The 2019 Coretta Scott King Illustrator Award Winner
In an astonishing unfurling of our universe, Newbery Honor winner Marion Dane Bauer and Caldecott Honor winner Ekua Holmes celebrate the birth of every child. Before the universe was formed, before time and space existed, there was . . . nothing. But then . . . BANG Stars caught fire and burned so long that they exploded, flinging stardust everywhere. And the ash of those stars turned into planets. Into our Earth. And into us. In a poetic text, Marion Dane Bauer takes readers from the trillionth of a second when our universe was born to the singularities that became each one of us, while vivid illustrations by Ekua Holmes capture the void before the Big Bang and the ensuing life that burst across galaxies. A seamless blend of science and art, this picture book reveals the composition of our world and beyond -- and how we are all the stuff of stars.
- ISBN-13: 9780763678838
- ISBN-10: 076367883X
- Publisher: Candlewick Press (MA)
- Publish Date: September 2018
- Dimensions: 12.13 x 10.75 x 0.44 inches
- Shipping Weight: 1.35 pounds
- Page Count: 40
- Reading Level: Ages 4-8
A stunning depiction of the beginning of all things
In this wondrous meditation on the origins of life, readers see matter expand and time and space blossom. In spare free verse, Newbery Medal-winning author Marion Dane Bauer kicks off The Stuff of Stars with the “deep, deep dark.” There is only a speck in the vast blackness. But once our universe is born, the pages explode with vivid oranges, reds and blues. Caldecott Honor winner Ekua Holmes’ dazzling collage illustrations—rendered on handmade marbleized paper—feature deep, rich colors and remarkably kinetic lines. Holmes takes highly abstract concepts and makes them sing, swirl and spin on the pages. Bauer fills the text with animated, bustling verbs: After all, the creation of life itself takes great colliding, stretching, expanding and exploding.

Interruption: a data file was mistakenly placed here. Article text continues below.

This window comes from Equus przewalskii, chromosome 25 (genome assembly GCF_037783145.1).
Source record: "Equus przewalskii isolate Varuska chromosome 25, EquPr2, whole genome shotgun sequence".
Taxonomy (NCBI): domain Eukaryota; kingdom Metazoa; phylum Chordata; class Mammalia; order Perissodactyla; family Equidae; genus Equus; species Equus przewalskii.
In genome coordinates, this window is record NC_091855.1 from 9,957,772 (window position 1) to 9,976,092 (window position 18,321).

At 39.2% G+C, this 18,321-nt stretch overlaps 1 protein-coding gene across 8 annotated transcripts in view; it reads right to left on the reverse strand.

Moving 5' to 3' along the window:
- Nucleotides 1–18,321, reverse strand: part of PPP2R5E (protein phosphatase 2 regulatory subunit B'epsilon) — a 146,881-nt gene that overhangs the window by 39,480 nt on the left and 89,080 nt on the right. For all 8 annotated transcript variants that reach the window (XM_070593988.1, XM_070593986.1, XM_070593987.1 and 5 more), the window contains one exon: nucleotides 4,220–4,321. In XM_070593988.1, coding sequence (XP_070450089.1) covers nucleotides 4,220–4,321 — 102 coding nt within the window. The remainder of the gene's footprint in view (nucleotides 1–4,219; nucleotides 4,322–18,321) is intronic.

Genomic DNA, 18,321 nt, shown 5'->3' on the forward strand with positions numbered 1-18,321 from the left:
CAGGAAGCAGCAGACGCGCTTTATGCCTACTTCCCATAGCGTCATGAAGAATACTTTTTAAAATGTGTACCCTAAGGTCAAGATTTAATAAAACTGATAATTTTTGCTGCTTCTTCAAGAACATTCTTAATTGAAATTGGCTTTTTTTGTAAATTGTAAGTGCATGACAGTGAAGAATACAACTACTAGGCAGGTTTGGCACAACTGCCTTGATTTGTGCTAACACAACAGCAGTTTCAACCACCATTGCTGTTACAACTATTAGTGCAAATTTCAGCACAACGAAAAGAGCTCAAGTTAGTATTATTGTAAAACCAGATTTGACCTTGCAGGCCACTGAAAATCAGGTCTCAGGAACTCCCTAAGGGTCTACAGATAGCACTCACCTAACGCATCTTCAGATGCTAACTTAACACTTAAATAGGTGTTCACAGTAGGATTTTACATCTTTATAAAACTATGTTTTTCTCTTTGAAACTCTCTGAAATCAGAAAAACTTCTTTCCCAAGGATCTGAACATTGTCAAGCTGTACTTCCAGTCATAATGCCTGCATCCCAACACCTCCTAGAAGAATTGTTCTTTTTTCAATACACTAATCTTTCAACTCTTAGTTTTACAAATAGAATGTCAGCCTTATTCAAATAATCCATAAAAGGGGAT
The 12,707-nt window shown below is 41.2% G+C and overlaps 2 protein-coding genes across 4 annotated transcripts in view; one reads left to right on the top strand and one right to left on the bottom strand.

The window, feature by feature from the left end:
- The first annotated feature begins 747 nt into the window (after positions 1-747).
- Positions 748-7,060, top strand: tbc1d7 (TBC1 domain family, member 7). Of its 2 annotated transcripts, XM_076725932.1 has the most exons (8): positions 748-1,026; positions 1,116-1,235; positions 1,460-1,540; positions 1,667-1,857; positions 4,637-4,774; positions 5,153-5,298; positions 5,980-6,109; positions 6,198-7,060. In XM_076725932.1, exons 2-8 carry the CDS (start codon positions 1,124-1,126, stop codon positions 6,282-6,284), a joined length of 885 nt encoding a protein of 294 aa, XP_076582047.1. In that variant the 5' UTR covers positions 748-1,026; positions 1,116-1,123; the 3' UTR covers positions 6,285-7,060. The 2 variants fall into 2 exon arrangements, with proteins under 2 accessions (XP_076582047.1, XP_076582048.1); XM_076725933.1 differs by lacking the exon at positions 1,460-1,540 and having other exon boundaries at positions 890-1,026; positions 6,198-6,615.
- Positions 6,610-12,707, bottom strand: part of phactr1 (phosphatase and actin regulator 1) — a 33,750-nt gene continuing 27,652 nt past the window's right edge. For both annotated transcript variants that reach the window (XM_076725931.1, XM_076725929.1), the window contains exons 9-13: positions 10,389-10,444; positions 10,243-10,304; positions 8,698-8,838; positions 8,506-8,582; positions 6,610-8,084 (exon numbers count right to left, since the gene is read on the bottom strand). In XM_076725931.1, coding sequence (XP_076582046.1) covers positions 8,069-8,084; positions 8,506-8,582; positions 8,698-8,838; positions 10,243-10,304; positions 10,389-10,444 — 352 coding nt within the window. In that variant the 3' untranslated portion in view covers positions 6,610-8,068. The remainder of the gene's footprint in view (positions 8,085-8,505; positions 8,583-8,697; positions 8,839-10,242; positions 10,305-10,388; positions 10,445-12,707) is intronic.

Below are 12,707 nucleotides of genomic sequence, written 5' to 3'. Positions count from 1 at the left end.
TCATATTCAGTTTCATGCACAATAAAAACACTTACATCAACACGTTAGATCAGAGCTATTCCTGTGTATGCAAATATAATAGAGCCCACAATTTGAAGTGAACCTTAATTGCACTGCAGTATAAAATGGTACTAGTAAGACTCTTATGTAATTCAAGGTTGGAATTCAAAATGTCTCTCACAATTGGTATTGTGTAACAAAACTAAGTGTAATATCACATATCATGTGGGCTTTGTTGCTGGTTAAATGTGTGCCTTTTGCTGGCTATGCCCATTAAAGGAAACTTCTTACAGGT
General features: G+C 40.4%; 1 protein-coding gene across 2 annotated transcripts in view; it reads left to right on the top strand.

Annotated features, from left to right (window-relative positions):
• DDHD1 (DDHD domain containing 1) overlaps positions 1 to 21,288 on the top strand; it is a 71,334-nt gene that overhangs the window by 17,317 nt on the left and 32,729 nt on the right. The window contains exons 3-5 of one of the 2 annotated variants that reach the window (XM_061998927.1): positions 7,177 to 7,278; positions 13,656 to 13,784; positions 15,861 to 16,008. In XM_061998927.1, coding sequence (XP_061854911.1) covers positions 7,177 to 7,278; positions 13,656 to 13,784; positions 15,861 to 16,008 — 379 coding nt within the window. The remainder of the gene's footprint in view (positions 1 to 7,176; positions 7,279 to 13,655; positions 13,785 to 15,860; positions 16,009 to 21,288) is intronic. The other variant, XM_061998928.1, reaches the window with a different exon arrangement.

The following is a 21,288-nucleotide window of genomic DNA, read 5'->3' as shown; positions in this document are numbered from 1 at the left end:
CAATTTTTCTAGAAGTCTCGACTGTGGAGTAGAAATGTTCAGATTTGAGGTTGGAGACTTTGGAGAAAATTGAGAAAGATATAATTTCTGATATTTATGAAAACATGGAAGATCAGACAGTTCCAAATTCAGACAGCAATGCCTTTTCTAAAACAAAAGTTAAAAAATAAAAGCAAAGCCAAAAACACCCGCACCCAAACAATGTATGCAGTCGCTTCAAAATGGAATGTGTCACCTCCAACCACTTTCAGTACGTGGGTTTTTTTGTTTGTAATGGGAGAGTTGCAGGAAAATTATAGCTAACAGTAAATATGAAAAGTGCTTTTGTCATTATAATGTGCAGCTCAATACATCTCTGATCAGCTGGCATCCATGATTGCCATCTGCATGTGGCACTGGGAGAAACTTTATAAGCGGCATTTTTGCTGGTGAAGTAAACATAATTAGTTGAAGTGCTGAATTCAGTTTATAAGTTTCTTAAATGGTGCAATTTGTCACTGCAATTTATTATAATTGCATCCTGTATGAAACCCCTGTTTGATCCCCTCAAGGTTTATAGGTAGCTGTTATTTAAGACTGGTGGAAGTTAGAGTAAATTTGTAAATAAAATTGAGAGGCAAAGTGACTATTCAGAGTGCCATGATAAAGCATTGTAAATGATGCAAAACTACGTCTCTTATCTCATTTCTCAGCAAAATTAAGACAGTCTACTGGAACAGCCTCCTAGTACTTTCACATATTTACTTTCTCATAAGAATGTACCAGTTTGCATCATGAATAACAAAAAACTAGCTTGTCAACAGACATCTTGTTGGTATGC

Three spreads are devoted to the formation of Earth—a planet with “just the right tilt” to support life—where animals, including humans, eventually begin to thrive. Bauer then seamlessly weaves in the birth of a child, who also begins as a speck in the darkness. Here, the story’s second-person narration works to great effect, directly addressing the young reader: “You cried tears / that were once salty seas.”
The Stuff of Stars is out of this world.